Once upon a time, robots were the stuff of sc-fi movies and graphic novels. For most, this conjures up an image of a dalek-like helper with an automated voice who, in our imagination, could one day help with the washing up. Nowadays, this has evolved into a more virtual and smarter concept.
As technology advances so does AI, its capabilities and our expectations of it. Developers at Google have created a device that can understand orders, perform tasks intelligently and professionally, understand complex language of the ordinary human and know how to respond to it. To date, we have seen examples of this through technologies such as Siri VI and Google Home.
On May 8, 2018 Google levelled up and launched Google Duplex, a smart assistant, the likes of which have never been seen before.
What is Google Assistant?
Google Assistant is Google’s voice-controlled smart assistant. The technology is marketed as an application that can save you time and make your life easier, by assisting with day-to-day tasks. Google Duplex makes the conversational experience as natural as possible, allowing people to speak normally like they would to another person, without having to adapt to a machine.
What Makes it Different?
Google Assistant has the below differentiators setting it aside from existing voice-controlled AI technologies:
- Google Assistant Multiple Actions means that it can handle multiple requests at once, something that other AI-powered assistants have yet to master
- The assistant can understand when you are speaking to it or when you are speaking to someone else around you due to its ability to understand the nuances of the conversation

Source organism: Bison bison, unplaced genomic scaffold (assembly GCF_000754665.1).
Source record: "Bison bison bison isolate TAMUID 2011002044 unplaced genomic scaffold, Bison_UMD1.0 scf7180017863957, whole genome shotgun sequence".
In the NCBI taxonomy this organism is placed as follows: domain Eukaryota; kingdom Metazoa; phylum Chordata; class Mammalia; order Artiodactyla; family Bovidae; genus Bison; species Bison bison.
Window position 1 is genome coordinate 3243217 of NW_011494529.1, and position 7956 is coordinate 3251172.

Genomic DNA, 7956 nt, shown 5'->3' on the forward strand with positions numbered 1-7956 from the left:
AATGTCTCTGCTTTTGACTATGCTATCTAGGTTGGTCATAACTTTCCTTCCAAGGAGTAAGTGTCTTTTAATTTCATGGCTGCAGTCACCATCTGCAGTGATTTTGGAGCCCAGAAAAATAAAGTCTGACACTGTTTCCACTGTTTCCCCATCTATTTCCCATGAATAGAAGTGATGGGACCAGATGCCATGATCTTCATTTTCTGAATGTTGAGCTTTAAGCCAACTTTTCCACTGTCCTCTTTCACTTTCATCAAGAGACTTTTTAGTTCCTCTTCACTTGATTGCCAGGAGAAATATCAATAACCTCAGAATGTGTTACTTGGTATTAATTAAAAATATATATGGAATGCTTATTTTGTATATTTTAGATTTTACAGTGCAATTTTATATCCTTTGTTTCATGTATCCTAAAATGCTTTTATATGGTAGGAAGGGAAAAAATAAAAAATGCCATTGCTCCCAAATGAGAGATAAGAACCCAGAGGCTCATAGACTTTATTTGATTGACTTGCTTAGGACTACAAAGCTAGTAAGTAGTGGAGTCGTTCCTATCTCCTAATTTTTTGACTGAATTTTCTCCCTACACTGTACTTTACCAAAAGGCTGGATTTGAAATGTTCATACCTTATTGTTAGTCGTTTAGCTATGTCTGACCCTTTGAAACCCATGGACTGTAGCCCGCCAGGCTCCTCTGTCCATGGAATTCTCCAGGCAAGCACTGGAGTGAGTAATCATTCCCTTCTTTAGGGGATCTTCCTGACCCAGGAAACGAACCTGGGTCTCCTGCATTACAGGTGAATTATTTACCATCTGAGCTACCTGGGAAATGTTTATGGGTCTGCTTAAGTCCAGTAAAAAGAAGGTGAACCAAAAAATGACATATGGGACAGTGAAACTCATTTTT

This doesn’t mean to say that there is no competition. While Google’s AI-powered, conversational capabilities such as these have never been seen before, Amazon Alexa (released in 2014) is compatible with over 12,000 devices while Google Assistant only 5000.
Image Credit: Google.com
The Future of Smart Technology
At Bravo, technology is a passion of ours and we love learning about new smart solutions. We asked the team to share their thoughts on Google Assistant and while some of the team like the idea of a smart assistant to help with their life admin, there was some apprehension around privacy.
Gamze says, “The main aim of Google Assistant is to enter your private life in order to help make your life much easier, which for me raises privacy concerns. The assistant will need to grab as much information as possible from my personal data, day-to-day activities, documents and much more to become more powerful, faster and ultimately “smarter”. It is simply not useful without me sharing my personal information with it. Hence, this raises a lot of concerns; To what extent does Google Assistant have access to my stored information? What if my information is used for advertising purposes? Is it heavily secured or could it be hacked? Will my data be sold?”